Basically, we were going to be on the move, shooting fashion in the streets of Soho amongst the general public. This was where my adrenaline levels went from 7 to 15 (out of ten!) in less than a second.  Alex explained how he wanted us to capture the more human element in this environment, the ‘circus’ as he put it, and it really was just that.

Jasmin stepped into the busy, bustling streets of London and we needed to be ready. We were advised to keep ahead of Jasmin to ensure we could scope out the best framing, best angles and to be more aware of great photographic, candid moments. For me, this involved running like mad to stay ahead, trying not to get run over by cars, bikes or pedestrians, not photobombing other photographers shots and still find a good angle myself with the correct exposure! All in all, super exciting, very challenging and incredibly fun!

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The reason it was such a circus is because we looked like the Paparazzi. Imagine 12 -14 photographers chasing a beautiful model down the street, all trying to get the perfect shot will certainly draw some attention. People were taking pictures on their mobiles, just-in-case she was famous, asking who she was & who we were – what a buzz I can tell you!

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We even had a local restaurateur take to the street stage to grace us with his surprisingly good singing voice. These were the kind of quick paced moments you needed to really know your camera settings, luckily I was just about ready to capture this one below.

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After the crazy, brilliant and thrilling roller coaster ride, it was nothing short of perfect to get back to the pizzeria for a beer, pizza and have a chat. The group mingled beautifully, each sharing our successes, failures and our ‘what we would try next times‘. Alex wrapped the day up nicely by highlighting things we did well, things we could improve upon and again, going through individual’s images to give personal feedback – this was a nice touch.

For me, I compare this experience to that warm fuzzy feeling you get at Christmas. I had been given the experience to meet our lovely photographers face-to-face, develop my skills as a photographer and share this experience with like-minded individuals.

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The Gang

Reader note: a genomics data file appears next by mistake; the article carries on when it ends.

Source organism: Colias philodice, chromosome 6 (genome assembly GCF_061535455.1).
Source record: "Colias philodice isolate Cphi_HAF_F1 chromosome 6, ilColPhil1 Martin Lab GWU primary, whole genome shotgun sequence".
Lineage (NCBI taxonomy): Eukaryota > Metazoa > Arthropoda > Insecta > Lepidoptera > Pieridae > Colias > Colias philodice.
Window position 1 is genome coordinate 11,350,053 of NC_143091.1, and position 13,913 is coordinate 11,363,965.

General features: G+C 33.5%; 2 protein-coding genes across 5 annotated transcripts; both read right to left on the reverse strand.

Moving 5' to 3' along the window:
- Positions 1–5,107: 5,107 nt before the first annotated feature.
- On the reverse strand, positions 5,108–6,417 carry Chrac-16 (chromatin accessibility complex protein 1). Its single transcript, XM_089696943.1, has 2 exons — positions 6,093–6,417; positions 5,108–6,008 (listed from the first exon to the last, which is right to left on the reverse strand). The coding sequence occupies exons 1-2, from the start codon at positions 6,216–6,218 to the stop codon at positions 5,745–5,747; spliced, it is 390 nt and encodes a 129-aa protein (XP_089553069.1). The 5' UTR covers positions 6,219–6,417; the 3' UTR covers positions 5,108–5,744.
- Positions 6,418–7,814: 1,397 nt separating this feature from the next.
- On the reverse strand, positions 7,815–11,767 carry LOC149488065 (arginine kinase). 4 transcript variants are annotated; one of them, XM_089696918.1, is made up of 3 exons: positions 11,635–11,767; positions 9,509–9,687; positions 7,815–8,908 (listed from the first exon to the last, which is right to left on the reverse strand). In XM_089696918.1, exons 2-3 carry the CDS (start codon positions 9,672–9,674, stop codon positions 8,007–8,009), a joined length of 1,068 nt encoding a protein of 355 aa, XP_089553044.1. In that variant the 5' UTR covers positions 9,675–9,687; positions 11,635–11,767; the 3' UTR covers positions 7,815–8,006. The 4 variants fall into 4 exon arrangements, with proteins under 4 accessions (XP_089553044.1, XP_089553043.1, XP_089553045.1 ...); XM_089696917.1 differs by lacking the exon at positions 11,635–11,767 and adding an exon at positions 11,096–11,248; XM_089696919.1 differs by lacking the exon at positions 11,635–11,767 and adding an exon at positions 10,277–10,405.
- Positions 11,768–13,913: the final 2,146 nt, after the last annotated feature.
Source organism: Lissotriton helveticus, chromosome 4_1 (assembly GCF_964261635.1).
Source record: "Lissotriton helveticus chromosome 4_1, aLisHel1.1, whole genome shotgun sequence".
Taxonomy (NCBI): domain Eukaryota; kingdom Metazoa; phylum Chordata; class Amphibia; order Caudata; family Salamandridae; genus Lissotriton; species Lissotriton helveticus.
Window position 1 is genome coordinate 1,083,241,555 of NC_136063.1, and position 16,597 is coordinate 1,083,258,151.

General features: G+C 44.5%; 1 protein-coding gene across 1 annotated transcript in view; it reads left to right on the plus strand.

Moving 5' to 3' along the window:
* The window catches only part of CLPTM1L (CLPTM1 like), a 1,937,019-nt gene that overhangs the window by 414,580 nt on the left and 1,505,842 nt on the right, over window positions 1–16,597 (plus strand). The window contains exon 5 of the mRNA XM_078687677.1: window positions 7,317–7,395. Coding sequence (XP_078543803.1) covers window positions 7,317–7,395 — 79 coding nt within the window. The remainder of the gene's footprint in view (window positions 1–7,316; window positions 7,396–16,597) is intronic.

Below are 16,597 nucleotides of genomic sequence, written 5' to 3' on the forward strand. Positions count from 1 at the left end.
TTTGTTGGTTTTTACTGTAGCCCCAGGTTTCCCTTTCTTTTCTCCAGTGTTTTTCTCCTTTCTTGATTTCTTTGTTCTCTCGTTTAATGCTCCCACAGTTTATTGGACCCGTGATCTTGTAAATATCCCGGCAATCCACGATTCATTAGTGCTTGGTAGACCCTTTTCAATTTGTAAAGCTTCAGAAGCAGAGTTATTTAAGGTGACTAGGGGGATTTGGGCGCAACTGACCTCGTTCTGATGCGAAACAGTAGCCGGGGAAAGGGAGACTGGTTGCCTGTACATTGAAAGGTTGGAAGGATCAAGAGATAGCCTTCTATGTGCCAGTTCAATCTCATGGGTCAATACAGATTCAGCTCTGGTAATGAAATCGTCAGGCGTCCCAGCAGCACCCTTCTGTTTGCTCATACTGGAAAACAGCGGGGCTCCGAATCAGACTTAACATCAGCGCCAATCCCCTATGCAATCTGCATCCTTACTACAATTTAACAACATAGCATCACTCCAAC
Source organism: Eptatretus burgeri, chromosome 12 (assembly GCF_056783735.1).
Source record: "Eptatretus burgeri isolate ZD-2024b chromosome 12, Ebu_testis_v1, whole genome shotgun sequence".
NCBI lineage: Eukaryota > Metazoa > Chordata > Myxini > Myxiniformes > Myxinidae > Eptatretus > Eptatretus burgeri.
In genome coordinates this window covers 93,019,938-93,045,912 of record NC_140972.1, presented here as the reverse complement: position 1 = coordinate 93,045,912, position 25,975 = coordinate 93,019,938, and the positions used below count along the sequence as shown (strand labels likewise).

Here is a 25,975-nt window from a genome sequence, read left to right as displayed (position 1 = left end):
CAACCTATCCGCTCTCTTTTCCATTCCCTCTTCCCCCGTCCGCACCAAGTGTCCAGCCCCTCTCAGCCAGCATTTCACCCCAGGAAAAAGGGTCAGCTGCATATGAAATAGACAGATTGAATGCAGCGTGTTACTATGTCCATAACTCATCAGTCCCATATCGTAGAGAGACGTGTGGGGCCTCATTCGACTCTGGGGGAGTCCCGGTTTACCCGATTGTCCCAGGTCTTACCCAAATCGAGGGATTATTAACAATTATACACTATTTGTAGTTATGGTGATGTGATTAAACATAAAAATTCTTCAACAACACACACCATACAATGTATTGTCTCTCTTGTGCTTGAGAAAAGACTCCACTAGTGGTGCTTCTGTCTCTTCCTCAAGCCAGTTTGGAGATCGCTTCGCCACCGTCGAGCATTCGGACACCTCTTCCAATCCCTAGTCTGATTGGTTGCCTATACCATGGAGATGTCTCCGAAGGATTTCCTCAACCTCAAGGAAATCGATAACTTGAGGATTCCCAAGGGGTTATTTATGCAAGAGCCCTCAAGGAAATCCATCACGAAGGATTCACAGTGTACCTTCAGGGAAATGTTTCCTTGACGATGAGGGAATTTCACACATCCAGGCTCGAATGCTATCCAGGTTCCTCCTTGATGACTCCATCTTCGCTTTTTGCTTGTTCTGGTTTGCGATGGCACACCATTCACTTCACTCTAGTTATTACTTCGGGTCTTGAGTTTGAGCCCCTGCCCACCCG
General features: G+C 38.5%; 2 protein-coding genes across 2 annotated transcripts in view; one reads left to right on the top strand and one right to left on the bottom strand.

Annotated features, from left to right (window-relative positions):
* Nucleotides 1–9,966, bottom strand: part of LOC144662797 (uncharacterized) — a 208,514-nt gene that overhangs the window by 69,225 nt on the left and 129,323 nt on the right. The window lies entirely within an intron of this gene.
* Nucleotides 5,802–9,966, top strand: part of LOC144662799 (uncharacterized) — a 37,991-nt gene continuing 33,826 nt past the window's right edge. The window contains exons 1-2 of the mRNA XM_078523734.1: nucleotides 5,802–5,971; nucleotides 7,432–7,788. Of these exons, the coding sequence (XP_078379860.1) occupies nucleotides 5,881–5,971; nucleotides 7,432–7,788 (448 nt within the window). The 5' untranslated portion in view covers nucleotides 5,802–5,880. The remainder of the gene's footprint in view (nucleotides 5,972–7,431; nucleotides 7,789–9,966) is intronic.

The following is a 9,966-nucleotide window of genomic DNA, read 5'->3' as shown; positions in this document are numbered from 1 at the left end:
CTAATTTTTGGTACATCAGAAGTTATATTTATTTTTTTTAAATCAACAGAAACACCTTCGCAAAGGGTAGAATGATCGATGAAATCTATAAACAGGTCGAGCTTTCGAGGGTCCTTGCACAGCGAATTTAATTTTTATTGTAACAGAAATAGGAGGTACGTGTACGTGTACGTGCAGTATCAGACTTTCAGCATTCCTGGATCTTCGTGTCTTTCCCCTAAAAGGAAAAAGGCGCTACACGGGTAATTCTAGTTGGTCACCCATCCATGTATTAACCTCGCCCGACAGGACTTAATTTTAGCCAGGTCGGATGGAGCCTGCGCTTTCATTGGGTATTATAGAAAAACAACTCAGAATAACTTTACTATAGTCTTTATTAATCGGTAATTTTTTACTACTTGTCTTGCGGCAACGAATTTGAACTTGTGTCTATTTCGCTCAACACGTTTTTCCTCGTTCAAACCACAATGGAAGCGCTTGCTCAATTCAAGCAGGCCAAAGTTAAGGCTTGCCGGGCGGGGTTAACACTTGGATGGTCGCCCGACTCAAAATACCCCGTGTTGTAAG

If you get the chance I highly, highly recommend going on this course and any other that gives you the chance to learn your photography with others. It not only is a great sociable experience, but most importantly, you get to learn how others see shots that you, yourself may have missed.

If you have any thoughts, questions or comments, please do drop us a line below and we will try and assist where we can.

Click here to see images taken by other members of the group (Log into Facebook required to view).

Thanks for reading

Dale

 

What focal length should I use and why?

w360_6415757_tutorialbannerfordotmailerHere’s a quick, hopefully informative snippet as to why you might choose one focal length over another, and why.

The idea for this blog came about when I was asked recently “Why don’t you just zoom-out to get the person in the frame?”. This is a very good question and I felt it needed a mini demonstration to really help answer it. All one needs to conduct this experiment is the following:

  • A willing volunteer – I had a Marc
  • A zoom lens of any kind – In my case, the XF18-135mm lens
  • Oh, and a camera!

The experiment is simple; frame your subject (Marc) the same each time and take a picture at different focal lengths. I chose four focal lengths along the barrel of the lens to best demonstrate. With this, we had the ever-helpful Terry to hand with a camera to capture the experiment from the third person perspective.

Hopefully what you will notice is that the wider the angle, (18mm) the more clutter there is in the image whereas at the 135mm setting, pretty much all clutter has ‘disappeared’.

Why does this happen?

Without going into huge mathematical detail (that I don’t even fully understand) it is because wide angle shots will achieve a larger angle of view and long zooms won’t. This is how much ‘fits’ into the shot – peripheral vision if you like.

As a rule of thumb, wider angle lenses work great for landscape photography and indoors (where you don’t have a lot of room to manoeuvre) as they can fit more in. Wider angles, however, are not great for portrait shots as they will pull the centre of the frame forwards creating distortion in perspective – example image below.

Longer zooms on the other hand work great for de-cluttering a frame to create stunning portraits. This is because the angle of view is smaller, and more importantly, they have a compressing effect. In essence, a long zoom pulls the background closer to the foreground and can give a more natural, slim looking head shape whilst also helping aid the bokeh effect – increasing the focal length of a lens decreases the depth of field.

Here are two example shots I took that hopefully help demonstrate the difference:

The image on the left (135mm) shows Marc’s head in proper perspective. However, the right shot (18mm) shows the nose being ‘pulled’ forward towards the lens and his head being turned into a rugby ball! You will also notice there is more of Marc’s surroundings in the wider angle shot – this diverts some attention away from his face, which, in a portrait shot we don’t want to do.